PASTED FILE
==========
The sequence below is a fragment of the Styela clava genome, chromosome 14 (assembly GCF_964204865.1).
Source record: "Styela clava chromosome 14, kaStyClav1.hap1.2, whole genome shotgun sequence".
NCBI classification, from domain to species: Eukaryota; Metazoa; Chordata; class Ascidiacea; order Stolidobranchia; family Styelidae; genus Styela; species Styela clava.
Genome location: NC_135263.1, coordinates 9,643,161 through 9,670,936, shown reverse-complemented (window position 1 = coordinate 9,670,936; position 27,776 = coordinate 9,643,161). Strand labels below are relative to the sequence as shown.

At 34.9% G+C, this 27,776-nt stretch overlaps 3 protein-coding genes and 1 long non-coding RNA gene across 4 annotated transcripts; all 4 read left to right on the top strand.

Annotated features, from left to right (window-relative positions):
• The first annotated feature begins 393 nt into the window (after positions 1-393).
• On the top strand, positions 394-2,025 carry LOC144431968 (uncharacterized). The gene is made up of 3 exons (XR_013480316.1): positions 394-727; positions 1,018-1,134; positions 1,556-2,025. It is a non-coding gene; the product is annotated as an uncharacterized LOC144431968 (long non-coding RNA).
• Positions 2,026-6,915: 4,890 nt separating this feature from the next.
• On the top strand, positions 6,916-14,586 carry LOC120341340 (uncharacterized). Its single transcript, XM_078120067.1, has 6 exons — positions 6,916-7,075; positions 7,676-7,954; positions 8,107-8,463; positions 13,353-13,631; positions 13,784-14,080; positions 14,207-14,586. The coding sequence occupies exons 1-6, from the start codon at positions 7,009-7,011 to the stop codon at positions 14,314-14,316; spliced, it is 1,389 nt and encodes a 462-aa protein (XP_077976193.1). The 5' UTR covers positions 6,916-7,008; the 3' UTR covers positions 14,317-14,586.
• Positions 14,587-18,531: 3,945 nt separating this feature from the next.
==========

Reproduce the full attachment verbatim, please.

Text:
The sequence below is a fragment of the Styela clava genome, chromosome 14 (assembly GCF_964204865.1).
Source record: "Styela clava chromosome 14, kaStyClav1.hap1.2, whole genome shotgun sequence".
NCBI classification, from domain to species: Eukaryota; Metazoa; Chordata; class Ascidiacea; order Stolidobranchia; family Styelidae; genus Styela; species Styela clava.
Genome location: NC_135263.1, coordinates 9,643,161 through 9,670,936, shown reverse-complemented (window position 1 = coordinate 9,670,936; position 27,776 = coordinate 9,643,161). Strand labels below are relative to the sequence as shown.

At 34.9% G+C, this 27,776-nt stretch overlaps 3 protein-coding genes and 1 long non-coding RNA gene across 4 annotated transcripts; all 4 read left to right on the top strand.

Annotated features, from left to right (window-relative positions):
• The first annotated feature begins 393 nt into the window (after positions 1-393).
• On the top strand, positions 394-2,025 carry LOC144431968 (uncharacterized). The gene is made up of 3 exons (XR_013480316.1): positions 394-727; positions 1,018-1,134; positions 1,556-2,025. It is a non-coding gene; the product is annotated as an uncharacterized LOC144431968 (long non-coding RNA).
• Positions 2,026-6,915: 4,890 nt separating this feature from the next.
• On the top strand, positions 6,916-14,586 carry LOC120341340 (uncharacterized). Its single transcript, XM_078120067.1, has 6 exons — positions 6,916-7,075; positions 7,676-7,954; positions 8,107-8,463; positions 13,353-13,631; positions 13,784-14,080; positions 14,207-14,586. The coding sequence occupies exons 1-6, from the start codon at positions 7,009-7,011 to the stop codon at positions 14,314-14,316; spliced, it is 1,389 nt and encodes a 462-aa protein (XP_077976193.1). The 5' UTR covers positions 6,916-7,008; the 3' UTR covers positions 14,317-14,586.
• Positions 14,587-18,531: 3,945 nt separating this feature from the next.